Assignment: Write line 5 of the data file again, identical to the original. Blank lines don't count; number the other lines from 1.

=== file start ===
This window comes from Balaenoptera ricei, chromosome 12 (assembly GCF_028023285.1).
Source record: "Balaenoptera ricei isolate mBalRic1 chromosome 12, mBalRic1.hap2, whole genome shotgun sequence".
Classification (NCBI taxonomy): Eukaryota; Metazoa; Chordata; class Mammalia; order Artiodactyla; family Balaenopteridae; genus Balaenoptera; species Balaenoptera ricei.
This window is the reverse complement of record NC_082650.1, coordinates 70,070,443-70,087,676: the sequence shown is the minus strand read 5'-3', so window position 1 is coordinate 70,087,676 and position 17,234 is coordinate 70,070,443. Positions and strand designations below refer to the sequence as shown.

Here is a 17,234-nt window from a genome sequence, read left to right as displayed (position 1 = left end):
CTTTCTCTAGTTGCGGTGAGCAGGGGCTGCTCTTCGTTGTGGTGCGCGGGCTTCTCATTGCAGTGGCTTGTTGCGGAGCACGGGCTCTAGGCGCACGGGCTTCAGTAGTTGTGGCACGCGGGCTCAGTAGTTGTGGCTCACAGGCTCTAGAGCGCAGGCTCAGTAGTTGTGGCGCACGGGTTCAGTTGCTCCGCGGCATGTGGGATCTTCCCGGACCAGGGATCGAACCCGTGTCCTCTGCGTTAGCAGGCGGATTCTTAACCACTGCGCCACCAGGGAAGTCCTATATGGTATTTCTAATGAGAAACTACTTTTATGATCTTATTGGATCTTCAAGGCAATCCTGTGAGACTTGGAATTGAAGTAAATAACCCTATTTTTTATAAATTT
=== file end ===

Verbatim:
Here is a 17,234-nt window from a genome sequence, read left to right as displayed (position 1 = left end):